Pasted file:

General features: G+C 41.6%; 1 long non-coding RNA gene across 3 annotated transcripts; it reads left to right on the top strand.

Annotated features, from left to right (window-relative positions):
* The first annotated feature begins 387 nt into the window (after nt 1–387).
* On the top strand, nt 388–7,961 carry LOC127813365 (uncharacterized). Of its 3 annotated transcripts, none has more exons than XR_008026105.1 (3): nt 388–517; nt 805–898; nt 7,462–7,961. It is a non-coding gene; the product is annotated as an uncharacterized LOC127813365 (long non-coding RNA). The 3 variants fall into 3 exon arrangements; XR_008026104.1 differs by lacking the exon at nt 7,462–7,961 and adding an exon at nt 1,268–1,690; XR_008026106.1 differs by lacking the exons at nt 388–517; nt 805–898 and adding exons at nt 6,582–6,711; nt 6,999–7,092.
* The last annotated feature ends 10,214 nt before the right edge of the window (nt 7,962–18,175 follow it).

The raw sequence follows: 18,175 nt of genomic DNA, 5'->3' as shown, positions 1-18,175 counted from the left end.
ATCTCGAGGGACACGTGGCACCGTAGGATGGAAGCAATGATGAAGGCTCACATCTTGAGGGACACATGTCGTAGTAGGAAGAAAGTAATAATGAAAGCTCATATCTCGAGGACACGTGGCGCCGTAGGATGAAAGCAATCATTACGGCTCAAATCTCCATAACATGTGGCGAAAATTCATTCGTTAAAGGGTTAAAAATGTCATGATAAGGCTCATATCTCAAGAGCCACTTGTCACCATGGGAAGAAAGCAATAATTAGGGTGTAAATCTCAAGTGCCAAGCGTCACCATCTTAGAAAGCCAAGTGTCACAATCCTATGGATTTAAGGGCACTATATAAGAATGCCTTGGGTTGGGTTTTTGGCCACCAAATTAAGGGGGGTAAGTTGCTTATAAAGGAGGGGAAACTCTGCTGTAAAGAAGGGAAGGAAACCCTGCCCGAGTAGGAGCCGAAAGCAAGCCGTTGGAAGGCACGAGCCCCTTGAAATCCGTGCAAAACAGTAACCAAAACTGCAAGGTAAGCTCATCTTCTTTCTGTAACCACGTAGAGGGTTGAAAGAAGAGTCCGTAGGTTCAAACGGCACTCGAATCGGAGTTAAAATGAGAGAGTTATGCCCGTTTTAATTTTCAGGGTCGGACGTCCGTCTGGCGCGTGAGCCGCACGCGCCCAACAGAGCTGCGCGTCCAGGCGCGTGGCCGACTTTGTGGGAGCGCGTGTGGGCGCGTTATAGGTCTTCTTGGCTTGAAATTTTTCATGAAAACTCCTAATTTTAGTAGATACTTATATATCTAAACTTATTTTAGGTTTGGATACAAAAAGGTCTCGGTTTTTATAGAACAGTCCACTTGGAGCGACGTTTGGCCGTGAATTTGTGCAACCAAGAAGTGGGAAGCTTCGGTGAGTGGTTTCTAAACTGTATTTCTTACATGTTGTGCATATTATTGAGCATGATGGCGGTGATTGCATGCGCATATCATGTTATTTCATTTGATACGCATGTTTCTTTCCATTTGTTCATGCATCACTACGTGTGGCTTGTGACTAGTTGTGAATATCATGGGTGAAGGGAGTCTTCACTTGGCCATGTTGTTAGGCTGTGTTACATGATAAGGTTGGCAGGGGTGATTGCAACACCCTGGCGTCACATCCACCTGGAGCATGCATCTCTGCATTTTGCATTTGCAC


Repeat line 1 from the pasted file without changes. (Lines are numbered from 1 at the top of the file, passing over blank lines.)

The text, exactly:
General features: G+C 41.6%; 1 long non-coding RNA gene across 3 annotated transcripts; it reads left to right on the top strand.